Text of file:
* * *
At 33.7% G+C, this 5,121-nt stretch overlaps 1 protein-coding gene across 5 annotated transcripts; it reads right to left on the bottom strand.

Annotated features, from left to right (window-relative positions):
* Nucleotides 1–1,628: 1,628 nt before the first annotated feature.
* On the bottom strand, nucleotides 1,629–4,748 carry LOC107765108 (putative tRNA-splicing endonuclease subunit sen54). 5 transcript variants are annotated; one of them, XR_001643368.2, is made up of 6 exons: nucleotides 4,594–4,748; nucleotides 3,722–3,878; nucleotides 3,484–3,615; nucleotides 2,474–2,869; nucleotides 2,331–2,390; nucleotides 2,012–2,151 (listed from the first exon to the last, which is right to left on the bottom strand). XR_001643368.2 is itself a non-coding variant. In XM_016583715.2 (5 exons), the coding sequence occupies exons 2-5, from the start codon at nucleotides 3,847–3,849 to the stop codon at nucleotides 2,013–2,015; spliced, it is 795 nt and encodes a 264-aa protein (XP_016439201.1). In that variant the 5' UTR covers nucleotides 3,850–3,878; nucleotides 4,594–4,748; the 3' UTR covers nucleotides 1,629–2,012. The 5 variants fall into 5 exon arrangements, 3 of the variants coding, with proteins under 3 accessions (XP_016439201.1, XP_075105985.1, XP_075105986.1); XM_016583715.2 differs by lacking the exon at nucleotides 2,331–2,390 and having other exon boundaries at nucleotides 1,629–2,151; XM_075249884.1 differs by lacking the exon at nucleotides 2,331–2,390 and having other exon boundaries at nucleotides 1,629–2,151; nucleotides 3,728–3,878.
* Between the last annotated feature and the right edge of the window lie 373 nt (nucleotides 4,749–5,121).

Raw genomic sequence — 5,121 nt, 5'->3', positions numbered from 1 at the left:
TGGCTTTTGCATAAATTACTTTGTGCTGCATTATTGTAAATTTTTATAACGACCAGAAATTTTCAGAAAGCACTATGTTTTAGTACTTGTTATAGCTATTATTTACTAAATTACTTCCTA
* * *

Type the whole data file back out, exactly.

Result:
At 33.7% G+C, this 5,121-nt stretch overlaps 1 protein-coding gene across 5 annotated transcripts; it reads right to left on the bottom strand.

Annotated features, from left to right (window-relative positions):
* Nucleotides 1–1,628: 1,628 nt before the first annotated feature.
* On the bottom strand, nucleotides 1,629–4,748 carry LOC107765108 (putative tRNA-splicing endonuclease subunit sen54). 5 transcript variants are annotated; one of them, XR_001643368.2, is made up of 6 exons: nucleotides 4,594–4,748; nucleotides 3,722–3,878; nucleotides 3,484–3,615; nucleotides 2,474–2,869; nucleotides 2,331–2,390; nucleotides 2,012–2,151 (listed from the first exon to the last, which is right to left on the bottom strand). XR_001643368.2 is itself a non-coding variant. In XM_016583715.2 (5 exons), the coding sequence occupies exons 2-5, from the start codon at nucleotides 3,847–3,849 to the stop codon at nucleotides 2,013–2,015; spliced, it is 795 nt and encodes a 264-aa protein (XP_016439201.1). In that variant the 5' UTR covers nucleotides 3,850–3,878; nucleotides 4,594–4,748; the 3' UTR covers nucleotides 1,629–2,012. The 5 variants fall into 5 exon arrangements, 3 of the variants coding, with proteins under 3 accessions (XP_016439201.1, XP_075105985.1, XP_075105986.1); XM_016583715.2 differs by lacking the exon at nucleotides 2,331–2,390 and having other exon boundaries at nucleotides 1,629–2,151; XM_075249884.1 differs by lacking the exon at nucleotides 2,331–2,390 and having other exon boundaries at nucleotides 1,629–2,151; nucleotides 3,728–3,878.
* Between the last annotated feature and the right edge of the window lie 373 nt (nucleotides 4,749–5,121).

Raw genomic sequence — 5,121 nt, 5'->3', positions numbered from 1 at the left:
TGGCTTTTGCATAAATTACTTTGTGCTGCATTATTGTAAATTTTTATAACGACCAGAAATTTTCAGAAAGCACTATGTTTTAGTACTTGTTATAGCTATTATTTACTAAATTACTTCCTA